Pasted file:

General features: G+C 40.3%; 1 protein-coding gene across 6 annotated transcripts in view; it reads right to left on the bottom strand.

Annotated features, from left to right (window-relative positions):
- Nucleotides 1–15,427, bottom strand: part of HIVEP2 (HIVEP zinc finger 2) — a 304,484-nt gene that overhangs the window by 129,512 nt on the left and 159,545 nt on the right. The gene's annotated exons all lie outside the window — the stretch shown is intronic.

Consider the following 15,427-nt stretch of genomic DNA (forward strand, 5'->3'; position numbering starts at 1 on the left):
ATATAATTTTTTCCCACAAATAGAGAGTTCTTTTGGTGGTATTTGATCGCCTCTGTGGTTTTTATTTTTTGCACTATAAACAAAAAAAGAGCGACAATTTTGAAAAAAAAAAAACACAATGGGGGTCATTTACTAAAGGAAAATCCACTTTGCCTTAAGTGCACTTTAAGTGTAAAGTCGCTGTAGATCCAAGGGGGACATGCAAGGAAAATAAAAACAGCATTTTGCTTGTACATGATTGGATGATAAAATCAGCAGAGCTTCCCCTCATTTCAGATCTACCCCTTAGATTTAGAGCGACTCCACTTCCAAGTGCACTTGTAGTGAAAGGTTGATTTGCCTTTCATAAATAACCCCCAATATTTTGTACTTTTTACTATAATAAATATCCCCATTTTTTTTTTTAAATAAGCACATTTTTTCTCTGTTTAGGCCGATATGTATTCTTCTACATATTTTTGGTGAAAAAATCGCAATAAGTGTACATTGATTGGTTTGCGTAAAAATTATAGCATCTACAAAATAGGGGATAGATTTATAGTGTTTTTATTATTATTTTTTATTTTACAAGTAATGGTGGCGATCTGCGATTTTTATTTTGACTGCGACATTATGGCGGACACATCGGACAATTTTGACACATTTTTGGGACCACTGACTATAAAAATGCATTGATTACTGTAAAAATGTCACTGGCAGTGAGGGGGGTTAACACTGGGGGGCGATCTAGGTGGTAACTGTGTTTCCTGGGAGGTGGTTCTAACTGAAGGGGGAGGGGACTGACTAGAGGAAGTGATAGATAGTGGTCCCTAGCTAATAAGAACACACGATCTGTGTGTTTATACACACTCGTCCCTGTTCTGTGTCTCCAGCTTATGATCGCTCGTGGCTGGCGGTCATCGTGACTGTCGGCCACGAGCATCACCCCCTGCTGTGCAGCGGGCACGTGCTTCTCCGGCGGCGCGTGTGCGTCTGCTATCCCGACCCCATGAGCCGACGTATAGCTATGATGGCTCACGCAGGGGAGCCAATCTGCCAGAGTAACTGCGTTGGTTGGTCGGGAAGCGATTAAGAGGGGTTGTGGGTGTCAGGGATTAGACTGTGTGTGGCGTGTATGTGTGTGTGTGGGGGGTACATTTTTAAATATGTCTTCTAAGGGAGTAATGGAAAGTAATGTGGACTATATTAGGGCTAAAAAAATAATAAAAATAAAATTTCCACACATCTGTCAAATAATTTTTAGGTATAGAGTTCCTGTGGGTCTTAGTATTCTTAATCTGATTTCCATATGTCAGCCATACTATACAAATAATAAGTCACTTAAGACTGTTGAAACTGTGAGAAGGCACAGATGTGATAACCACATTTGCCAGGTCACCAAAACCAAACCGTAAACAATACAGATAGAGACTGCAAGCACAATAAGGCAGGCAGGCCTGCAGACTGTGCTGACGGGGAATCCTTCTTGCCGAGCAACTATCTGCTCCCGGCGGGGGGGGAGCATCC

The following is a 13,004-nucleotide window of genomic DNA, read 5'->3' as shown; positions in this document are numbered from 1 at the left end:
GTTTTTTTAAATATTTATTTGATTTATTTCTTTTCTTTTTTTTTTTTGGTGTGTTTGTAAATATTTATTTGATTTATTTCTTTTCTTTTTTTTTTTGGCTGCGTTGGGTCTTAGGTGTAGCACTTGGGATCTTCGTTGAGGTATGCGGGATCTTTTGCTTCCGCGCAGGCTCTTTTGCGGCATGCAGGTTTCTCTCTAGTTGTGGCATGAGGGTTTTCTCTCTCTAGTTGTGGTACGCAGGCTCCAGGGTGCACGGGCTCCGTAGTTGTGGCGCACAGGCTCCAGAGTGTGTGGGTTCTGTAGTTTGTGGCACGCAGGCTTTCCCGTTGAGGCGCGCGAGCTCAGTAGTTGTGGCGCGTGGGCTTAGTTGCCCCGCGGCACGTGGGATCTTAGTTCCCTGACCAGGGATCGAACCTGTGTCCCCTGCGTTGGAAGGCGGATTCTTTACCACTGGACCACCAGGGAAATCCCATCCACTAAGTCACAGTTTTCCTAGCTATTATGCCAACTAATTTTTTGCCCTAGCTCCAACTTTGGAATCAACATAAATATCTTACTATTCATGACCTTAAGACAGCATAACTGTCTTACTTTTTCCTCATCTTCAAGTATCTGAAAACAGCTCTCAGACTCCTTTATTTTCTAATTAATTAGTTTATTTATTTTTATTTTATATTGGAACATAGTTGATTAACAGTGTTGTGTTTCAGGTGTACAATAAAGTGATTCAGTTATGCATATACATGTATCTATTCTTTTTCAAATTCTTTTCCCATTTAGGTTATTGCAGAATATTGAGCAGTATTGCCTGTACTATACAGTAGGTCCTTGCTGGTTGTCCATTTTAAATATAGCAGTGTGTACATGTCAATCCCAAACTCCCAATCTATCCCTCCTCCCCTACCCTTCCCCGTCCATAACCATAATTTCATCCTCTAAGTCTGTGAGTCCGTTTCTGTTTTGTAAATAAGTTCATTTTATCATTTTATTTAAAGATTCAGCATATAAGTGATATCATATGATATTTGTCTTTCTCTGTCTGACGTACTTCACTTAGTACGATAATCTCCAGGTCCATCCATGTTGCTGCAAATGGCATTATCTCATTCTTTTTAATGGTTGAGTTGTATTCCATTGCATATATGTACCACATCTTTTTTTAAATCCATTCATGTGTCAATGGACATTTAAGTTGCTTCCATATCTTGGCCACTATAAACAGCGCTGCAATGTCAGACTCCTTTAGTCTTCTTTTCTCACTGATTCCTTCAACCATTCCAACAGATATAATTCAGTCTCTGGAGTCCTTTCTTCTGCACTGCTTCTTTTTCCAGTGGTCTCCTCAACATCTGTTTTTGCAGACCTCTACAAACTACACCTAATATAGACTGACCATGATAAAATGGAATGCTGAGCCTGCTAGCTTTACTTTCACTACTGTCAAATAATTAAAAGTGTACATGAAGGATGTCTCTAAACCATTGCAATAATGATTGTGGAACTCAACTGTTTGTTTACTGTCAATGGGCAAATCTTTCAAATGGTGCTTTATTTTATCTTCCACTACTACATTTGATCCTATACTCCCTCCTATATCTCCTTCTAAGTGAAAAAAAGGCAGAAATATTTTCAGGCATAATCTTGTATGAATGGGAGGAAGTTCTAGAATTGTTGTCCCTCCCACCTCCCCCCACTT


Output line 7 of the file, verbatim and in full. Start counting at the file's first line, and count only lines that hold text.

GTTTTTTTAAATATTTATTTGATTTATTTCTTTTCTTTTTTTTTTTTGGTGTGTTTGTAAATATTTATTTGATTTATTTCTTTTCTTTTTTTTTTTGGCTGCGTTGGGTCTTAGGTGTAGCACTTGGGATCTTCGTTGAGGTATGCGGGATCTTTTGCTTCCGCGCAGGCTCTTTTGCGGCATGCAGGTTTCTCTCTAGTTGTGGCATGAGGGTTTTCTCTCTCTAGTTGTGGTACGCAGGCTCCAGGGTGCACGGGCTCCGTAGTTGTGGCGCACAGGCTCCAGAGTGTGTGGGTTCTGTAGTTTGTGGCACGCAGGCTTTCCCGTTGAGGCGCGCGAGCTCAGTAGTTGTGGCGCGTGGGCTTAGTTGCCCCGCGGCACGTGGGATCTTAGTTCCCTGACCAGGGATCGAACCTGTGTCCCCTGCGTTGGAAGGCGGATTCTTTACCACTGGACCACCAGGGAAATCCCATCCACTAAGTCACAGTTTTCCTAGCTATTATGCCAACTAATTTTTTGCCCTAGCTCCAACTTTGGAATCAACATAAATATCTTACTATTCATGACCTTAAGACAGCATAACTGTCTTACTTTTTCCTCATCTTCAAGTATCTGAAAACAGCTCTCAGACTCCTTTATTTTCTAATTAATTAGTTTATTTATTTTTATTTTATATTGGAACATAGTTGATTAACAGTGTTGTGTTTCAGGTGTACAATAAAGTGATTCAGTTATGCATATACATGTATCTATTCTTTTTCAAATTCTTTTCCCATTTAGGTTATTGCAGAATATTGAGCAGTATTGCCTGTACTATACAGTAGGTCCTTGCTGGTTGTCCATTTTAAATATAGCAGTGTGTACATGTCAATCCCAAACTCCCAATCTATCCCTCCTCCCCTACCCTTCCCCGTCCATAACCATAATTTCATCCTCTAAGTCTGTGAGTCCGTTTCTGTTTTGTAAATAAGTTCATTTTATCATTTTATTTAAAGATTCAGCATATAAGTGATATCATATGATATTTGTCTTTCTCTGTCTGACGTACTTCACTTAGTACGATAATCTCCAGGTCCATCCATGTTGCTGCAAATGGCATTATCTCATTCTTTTTAATGGTTGAGTTGTATTCCATTGCATATATGTACCACATCTTTTTTTAAATCCATTCATGTGTCAATGGACATTTAAGTTGCTTCCATATCTTGGCCACTATAAACAGCGCTGCAATGTCAGACTCCTTTAGTCTTCTTTTCTCACTGATTCCTTCAACCATTCCAACAGATATAATTCAGTCTCTGGAGTCCTTTCTTCTGCACTGCTTCTTTTTCCAGTGGTCTCCTCAACATCTGTTTTTGCAGACCTCTACAAACTACACCTAATATAGACTGACCATGATAAAATGGAATGCTGAGCCTGCTAGCTTTACTTTCACTACTGTCAAATAATTAAAAGTGTACATGAAGGATGTCTCTAAACCATTGCAATAATGATTGTGGAACTCAACTGTTTGTTTACTGTCAATGGGCAAATCTTTCAAATGGTGCTTTATTTTATCTTCCACTACTACATTTGATCCTATACTCCCTCCTATATCTCCTTCTAAGTGAAAAAAAGGCAGAAATATTTTCAGGCATAATCTTGTATGAATGGGAGGAAGTTCTAGAATTGTTGTCCCTCCCACCTCCCCCCACTT